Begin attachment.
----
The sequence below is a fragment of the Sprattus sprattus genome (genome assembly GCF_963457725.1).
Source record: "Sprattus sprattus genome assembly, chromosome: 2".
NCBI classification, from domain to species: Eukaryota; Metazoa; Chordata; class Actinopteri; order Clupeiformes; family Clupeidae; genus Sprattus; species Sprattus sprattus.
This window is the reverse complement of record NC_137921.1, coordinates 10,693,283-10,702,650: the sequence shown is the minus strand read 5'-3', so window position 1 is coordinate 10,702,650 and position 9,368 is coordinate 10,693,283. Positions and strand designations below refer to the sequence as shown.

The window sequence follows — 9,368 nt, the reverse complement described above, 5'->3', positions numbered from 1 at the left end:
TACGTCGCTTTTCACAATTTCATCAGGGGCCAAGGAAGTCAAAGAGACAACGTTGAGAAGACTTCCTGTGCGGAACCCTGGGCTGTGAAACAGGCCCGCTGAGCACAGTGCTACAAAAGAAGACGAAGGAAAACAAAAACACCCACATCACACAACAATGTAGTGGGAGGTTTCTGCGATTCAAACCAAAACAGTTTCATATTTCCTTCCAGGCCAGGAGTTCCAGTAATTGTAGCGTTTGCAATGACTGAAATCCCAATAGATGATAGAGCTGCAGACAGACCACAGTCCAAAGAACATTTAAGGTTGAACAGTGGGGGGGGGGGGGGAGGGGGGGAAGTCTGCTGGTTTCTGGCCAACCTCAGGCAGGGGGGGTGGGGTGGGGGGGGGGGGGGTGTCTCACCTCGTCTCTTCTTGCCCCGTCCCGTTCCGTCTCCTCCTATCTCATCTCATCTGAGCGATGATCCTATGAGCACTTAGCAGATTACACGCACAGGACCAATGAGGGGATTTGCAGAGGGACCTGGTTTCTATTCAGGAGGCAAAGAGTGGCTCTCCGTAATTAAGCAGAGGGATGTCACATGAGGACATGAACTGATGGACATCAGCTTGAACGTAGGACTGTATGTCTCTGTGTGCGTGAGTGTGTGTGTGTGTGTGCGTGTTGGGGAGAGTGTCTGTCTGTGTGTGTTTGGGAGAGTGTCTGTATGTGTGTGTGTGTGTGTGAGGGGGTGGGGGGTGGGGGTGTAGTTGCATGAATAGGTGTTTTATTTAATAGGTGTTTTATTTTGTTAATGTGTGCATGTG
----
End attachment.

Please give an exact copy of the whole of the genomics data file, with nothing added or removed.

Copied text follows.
The sequence below is a fragment of the Sprattus sprattus genome (genome assembly GCF_963457725.1).
Source record: "Sprattus sprattus genome assembly, chromosome: 2".
NCBI classification, from domain to species: Eukaryota; Metazoa; Chordata; class Actinopteri; order Clupeiformes; family Clupeidae; genus Sprattus; species Sprattus sprattus.
This window is the reverse complement of record NC_137921.1, coordinates 10,693,283-10,702,650: the sequence shown is the minus strand read 5'-3', so window position 1 is coordinate 10,702,650 and position 9,368 is coordinate 10,693,283. Positions and strand designations below refer to the sequence as shown.

The window sequence follows — 9,368 nt, the reverse complement described above, 5'->3', positions numbered from 1 at the left end:
TACGTCGCTTTTCACAATTTCATCAGGGGCCAAGGAAGTCAAAGAGACAACGTTGAGAAGACTTCCTGTGCGGAACCCTGGGCTGTGAAACAGGCCCGCTGAGCACAGTGCTACAAAAGAAGACGAAGGAAAACAAAAACACCCACATCACACAACAATGTAGTGGGAGGTTTCTGCGATTCAAACCAAAACAGTTTCATATTTCCTTCCAGGCCAGGAGTTCCAGTAATTGTAGCGTTTGCAATGACTGAAATCCCAATAGATGATAGAGCTGCAGACAGACCACAGTCCAAAGAACATTTAAGGTTGAACAGTGGGGGGGGGGGGGGAGGGGGGGAAGTCTGCTGGTTTCTGGCCAACCTCAGGCAGGGGGGGTGGGGTGGGGGGGGGGGGGGTGTCTCACCTCGTCTCTTCTTGCCCCGTCCCGTTCCGTCTCCTCCTATCTCATCTCATCTGAGCGATGATCCTATGAGCACTTAGCAGATTACACGCACAGGACCAATGAGGGGATTTGCAGAGGGACCTGGTTTCTATTCAGGAGGCAAAGAGTGGCTCTCCGTAATTAAGCAGAGGGATGTCACATGAGGACATGAACTGATGGACATCAGCTTGAACGTAGGACTGTATGTCTCTGTGTGCGTGAGTGTGTGTGTGTGTGTGCGTGTTGGGGAGAGTGTCTGTCTGTGTGTGTTTGGGAGAGTGTCTGTATGTGTGTGTGTGTGTGTGAGGGGGTGGGGGGTGGGGGTGTAGTTGCATGAATAGGTGTTTTATTTAATAGGTGTTTTATTTTGTTAATGTGTGCATGTG